LONDON (AlertNet) - Syria's already catastrophic humanitarian crisis is getting worse, and ordinary people are paying for the world's failure to resolve a conflict that has left millions of people in need of help, the United Nations aid chief said on Wednesday.
What began almost two years ago as peaceful protests against President Bashar al-Assad has become a civil war which has killed an estimated 60,000 people and made 660,000 refugees in neighbouring countries and North Africa.
U.N. Under-Secretary for Humanitarian Affairs and Emergency Relief Coordinator Valerie Amos used an appearance at the World Economic Forum in Davos to remind global powers that four million Syrians, including two million displaced inside the country, were at risk of unrelenting violence and abuse.
She also paid tribute to the efforts of ordinary Syrians to help their fellow citizens.
"People are living in constant fear of bombing or sexual violence and there is lack of food, shelter and urgent medical attention," Amos said. “Ordinary people are paying a terrible price for the failure of the international community to agree steps to resolve this political crisis.”
"What we are seeing now are the consequences of the failure of the international community to unite and to resolve the political crisis after nearly two years,” she said. “I hope that there is no doubt left in the mind of our political leaders as to the scale of the human tragedy unfolding in Syria."
Prospects of a negotiated peace have receded as the war becomes more overtly sectarian. Western powers have become more wary of supporting the largely Sunni Muslim - and increasingly radicalised – rebellion, while Russia, Assad's most powerful foreign protector, has vetoed three U.N. Security Council resolutions aimed at pressuring Assad to end the bloodshed.
With no sign of peace in sight, local and international aid agencies are struggling to meet Syrians’ basic needs.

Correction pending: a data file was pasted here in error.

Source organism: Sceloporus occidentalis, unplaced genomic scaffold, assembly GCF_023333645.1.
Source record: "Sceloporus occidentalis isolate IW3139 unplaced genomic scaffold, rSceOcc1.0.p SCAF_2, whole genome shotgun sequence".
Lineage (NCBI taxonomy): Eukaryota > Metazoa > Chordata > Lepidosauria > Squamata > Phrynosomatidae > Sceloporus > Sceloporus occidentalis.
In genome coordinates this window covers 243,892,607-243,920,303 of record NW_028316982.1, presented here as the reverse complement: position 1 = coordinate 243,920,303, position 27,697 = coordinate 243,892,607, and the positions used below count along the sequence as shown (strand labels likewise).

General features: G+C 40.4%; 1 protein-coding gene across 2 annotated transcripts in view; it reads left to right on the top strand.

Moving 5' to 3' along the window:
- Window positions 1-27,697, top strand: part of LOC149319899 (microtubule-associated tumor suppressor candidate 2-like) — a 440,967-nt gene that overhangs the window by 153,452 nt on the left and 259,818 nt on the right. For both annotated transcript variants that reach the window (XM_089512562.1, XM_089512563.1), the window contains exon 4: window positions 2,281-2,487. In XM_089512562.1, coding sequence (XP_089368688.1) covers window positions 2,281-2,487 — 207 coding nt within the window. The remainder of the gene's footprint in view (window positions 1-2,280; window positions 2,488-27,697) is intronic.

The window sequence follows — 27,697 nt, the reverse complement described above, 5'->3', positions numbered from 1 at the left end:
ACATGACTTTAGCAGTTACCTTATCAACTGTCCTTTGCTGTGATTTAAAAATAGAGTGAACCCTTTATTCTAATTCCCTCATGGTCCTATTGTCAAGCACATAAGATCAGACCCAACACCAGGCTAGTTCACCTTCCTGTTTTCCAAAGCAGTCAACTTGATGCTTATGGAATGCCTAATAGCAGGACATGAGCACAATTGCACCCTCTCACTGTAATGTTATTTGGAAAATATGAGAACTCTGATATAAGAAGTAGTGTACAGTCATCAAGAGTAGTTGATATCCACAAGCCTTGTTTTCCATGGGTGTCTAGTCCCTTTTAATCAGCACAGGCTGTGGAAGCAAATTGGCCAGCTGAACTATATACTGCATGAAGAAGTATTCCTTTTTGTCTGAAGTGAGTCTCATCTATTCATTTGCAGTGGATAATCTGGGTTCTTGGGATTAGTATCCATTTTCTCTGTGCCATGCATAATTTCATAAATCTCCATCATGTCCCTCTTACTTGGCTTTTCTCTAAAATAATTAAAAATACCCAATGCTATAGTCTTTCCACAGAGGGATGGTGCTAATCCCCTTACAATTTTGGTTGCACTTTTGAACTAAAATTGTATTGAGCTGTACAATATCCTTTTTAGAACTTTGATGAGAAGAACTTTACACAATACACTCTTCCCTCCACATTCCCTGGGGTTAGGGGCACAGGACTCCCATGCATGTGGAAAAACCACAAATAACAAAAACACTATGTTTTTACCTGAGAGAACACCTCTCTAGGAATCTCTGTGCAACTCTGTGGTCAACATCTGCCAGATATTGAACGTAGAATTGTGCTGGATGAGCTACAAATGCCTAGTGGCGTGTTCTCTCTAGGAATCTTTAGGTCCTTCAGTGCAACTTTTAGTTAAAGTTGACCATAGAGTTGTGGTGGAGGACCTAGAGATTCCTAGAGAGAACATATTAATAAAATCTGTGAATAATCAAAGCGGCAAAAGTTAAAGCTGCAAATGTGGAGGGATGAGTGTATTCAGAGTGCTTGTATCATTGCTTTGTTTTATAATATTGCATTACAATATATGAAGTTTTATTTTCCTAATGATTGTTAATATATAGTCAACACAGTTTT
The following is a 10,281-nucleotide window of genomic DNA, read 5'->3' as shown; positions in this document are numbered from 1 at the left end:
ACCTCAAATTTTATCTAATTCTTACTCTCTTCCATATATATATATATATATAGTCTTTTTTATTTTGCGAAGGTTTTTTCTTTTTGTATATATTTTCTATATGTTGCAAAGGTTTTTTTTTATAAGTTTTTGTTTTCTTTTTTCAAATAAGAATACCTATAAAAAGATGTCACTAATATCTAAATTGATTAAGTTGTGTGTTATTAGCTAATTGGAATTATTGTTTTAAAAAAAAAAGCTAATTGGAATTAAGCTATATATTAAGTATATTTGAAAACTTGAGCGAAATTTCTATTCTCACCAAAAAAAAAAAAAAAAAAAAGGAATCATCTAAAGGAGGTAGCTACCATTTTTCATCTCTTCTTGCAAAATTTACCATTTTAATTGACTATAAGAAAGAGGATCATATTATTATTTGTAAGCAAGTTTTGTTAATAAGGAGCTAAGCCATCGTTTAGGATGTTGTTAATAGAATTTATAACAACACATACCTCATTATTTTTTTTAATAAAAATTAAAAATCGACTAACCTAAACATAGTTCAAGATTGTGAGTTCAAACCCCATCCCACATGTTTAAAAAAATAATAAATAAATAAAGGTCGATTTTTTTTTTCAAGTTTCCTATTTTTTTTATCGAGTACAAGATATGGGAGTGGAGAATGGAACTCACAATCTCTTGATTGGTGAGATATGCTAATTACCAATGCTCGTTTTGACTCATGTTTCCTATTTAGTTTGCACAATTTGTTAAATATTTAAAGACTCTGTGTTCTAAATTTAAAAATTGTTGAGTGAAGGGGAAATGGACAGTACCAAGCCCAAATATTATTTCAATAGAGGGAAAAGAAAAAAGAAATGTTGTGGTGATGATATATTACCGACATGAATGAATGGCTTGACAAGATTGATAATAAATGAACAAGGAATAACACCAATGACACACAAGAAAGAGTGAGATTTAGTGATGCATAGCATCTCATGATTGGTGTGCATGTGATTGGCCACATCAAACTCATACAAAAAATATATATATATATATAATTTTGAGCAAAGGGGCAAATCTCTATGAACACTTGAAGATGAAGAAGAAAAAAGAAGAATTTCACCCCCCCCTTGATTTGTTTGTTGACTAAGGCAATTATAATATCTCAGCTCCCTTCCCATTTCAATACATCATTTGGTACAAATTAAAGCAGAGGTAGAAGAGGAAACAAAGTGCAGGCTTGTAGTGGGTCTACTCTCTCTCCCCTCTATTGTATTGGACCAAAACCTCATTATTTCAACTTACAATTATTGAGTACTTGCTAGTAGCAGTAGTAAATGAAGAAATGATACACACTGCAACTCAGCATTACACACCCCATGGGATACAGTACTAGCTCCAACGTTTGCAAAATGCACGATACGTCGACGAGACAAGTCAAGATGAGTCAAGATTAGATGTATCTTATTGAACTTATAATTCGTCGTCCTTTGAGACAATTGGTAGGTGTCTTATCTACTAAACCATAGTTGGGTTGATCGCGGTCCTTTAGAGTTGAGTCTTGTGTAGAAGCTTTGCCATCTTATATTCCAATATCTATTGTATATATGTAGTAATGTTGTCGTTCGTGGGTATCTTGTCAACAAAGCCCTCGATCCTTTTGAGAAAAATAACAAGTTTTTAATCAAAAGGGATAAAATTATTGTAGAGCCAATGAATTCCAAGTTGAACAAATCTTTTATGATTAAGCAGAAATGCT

The Syrian government has been accused of restricting access to international aid organisations. Amos said humanitarian workers were frustrated by the many challenges they faced inside Syria, where negotiations with both sides for access were slow and painstaking.
"We must not forget that the bulk of the humanitarian aid is being provided by Syrians to other Syrians, and I am inspired by the courage and dedication of humanitarian staff and volunteers in Syria who are doing all they can to help people in need," she said.
On the situation outside the country, Amos commended the willingness of Turkey, Lebanon and Jordan to receive Syrian refugees, but added that the influx was proving a strain on regional governments as local communities asked tough questions about the number of Syrians allowed across the border.
Amos' comments came at the end of a U.N. assessment mission in Syria from Jan. 18-22. The mission, which also visited Lebanon, was coordinated with both the Syrian government and the opposition and consisted of emergency directors from seven U.N. humanitarian agencies.
The group visited areas around Damascus as well as the governorates of Homs and Dar. It found that civil war had left Syria's agriculture in tatters, halving wheat and barley output and wreaking massive destruction on infrastructure.
Amos said the humanitarian response needed more people, more partner organisations on the ground and more funding.
The humanitarian community has appealed for $1.5 billion to help displaced people and the communities hosting them in Syria and in neighbouring countries for the next six months.
"If we do not receive these funds, we will not be able to reach the poorest and most vulnerable families who so desperately need our help," she said.